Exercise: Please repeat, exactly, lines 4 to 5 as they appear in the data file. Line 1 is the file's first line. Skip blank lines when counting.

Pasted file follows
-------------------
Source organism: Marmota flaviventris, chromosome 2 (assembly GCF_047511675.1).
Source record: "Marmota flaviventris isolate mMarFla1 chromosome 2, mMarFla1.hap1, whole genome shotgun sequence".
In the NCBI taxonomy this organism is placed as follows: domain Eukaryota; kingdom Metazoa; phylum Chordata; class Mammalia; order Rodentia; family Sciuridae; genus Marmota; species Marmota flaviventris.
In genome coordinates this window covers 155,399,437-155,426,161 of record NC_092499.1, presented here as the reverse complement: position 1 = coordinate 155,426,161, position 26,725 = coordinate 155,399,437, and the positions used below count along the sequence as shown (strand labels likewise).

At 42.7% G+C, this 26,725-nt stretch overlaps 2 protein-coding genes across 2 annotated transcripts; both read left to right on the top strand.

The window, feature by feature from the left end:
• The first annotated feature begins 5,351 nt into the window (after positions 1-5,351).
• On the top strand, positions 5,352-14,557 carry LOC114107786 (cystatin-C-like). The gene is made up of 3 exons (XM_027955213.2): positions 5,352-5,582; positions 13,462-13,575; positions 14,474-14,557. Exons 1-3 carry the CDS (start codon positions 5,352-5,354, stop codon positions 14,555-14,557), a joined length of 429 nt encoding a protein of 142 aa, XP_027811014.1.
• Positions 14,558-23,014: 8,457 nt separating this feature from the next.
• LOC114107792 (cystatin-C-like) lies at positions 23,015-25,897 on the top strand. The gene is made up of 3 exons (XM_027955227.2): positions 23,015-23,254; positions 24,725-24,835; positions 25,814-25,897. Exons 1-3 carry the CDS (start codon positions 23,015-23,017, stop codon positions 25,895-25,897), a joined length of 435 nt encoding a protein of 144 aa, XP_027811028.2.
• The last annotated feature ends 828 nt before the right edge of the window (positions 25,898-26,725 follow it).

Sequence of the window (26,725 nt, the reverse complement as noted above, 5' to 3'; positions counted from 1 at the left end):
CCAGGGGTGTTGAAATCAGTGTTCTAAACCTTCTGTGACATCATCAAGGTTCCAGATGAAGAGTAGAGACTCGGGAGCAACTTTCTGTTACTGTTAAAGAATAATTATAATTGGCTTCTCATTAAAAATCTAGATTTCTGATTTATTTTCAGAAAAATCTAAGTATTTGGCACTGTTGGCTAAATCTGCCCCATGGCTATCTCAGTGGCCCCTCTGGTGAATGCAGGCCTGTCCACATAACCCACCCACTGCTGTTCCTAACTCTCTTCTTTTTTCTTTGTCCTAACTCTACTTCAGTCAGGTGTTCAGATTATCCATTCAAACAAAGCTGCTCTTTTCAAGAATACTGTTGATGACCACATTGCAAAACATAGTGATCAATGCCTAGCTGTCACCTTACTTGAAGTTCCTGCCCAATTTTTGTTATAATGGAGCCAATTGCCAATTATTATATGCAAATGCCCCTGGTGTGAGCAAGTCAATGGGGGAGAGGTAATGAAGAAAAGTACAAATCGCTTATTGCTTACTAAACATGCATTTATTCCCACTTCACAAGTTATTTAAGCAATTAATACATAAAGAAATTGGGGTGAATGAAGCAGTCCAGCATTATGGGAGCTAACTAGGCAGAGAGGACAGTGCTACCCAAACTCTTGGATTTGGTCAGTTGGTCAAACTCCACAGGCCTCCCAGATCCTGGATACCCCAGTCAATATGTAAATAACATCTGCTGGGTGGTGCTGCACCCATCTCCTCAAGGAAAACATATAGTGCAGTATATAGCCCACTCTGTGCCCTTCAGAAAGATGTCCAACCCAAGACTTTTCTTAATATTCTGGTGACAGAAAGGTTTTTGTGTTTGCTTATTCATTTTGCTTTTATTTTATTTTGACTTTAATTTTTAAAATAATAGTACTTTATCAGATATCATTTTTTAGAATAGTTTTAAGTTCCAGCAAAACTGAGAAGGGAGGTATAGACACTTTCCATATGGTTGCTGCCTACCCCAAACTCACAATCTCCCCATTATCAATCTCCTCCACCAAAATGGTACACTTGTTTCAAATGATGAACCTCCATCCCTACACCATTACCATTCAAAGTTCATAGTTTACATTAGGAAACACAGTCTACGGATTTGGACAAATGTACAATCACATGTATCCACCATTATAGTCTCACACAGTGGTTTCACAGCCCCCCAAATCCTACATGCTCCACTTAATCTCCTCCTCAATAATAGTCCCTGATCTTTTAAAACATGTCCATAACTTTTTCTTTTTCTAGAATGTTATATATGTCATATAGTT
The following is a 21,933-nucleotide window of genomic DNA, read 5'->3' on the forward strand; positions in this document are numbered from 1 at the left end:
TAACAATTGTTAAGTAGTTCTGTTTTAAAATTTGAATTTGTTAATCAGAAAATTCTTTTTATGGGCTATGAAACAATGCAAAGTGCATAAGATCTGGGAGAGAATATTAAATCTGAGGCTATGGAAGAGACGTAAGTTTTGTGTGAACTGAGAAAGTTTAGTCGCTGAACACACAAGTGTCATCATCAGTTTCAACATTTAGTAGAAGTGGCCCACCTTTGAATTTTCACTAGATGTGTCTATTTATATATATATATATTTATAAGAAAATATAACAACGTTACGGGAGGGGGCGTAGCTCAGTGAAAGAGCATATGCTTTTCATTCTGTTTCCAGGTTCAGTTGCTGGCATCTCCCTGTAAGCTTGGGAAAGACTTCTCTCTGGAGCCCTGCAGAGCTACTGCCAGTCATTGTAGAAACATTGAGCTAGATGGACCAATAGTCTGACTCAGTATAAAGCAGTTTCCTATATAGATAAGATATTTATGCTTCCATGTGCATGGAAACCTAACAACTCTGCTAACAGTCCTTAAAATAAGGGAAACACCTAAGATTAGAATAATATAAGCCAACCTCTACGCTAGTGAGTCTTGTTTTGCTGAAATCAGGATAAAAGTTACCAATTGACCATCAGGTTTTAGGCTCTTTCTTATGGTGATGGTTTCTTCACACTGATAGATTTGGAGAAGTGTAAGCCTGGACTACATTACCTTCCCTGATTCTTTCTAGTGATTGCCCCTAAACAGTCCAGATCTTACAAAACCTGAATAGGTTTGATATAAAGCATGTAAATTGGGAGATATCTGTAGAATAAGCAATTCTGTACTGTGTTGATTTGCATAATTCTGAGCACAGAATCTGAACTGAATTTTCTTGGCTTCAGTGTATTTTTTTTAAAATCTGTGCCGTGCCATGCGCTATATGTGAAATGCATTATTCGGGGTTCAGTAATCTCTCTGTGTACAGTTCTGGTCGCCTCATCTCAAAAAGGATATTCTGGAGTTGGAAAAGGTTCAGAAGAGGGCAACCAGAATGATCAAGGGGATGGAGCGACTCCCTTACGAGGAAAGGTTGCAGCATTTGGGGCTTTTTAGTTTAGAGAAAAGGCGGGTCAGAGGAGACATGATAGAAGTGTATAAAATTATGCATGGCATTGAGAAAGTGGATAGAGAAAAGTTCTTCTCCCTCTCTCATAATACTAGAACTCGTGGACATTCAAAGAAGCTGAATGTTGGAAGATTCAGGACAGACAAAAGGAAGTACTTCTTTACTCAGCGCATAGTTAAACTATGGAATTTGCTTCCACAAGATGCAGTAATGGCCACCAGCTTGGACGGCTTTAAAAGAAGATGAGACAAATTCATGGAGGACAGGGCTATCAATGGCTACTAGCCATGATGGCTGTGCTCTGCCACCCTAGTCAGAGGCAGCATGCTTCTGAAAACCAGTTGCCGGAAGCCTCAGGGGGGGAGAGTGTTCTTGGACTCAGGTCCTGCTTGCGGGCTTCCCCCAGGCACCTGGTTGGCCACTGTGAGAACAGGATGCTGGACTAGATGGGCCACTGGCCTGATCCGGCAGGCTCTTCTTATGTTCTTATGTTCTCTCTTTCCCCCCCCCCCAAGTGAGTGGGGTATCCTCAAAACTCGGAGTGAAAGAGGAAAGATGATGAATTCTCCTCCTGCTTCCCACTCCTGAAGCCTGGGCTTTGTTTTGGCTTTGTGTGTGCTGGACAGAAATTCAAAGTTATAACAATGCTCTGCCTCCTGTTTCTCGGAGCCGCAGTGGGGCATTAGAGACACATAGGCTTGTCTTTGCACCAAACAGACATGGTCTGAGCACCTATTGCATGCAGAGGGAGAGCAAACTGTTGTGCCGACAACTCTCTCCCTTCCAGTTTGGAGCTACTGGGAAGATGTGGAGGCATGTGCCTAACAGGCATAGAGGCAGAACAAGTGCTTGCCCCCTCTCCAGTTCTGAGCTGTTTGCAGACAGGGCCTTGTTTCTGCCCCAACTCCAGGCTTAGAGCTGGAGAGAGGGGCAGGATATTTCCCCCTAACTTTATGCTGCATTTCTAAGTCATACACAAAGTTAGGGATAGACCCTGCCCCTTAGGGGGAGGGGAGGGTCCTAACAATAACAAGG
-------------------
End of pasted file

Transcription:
In genome coordinates this window covers 155,399,437-155,426,161 of record NC_092499.1, presented here as the reverse complement: position 1 = coordinate 155,426,161, position 26,725 = coordinate 155,399,437, and the positions used below count along the sequence as shown (strand labels likewise).

At 42.7% G+C, this 26,725-nt stretch overlaps 2 protein-coding genes across 2 annotated transcripts; both read left to right on the top strand.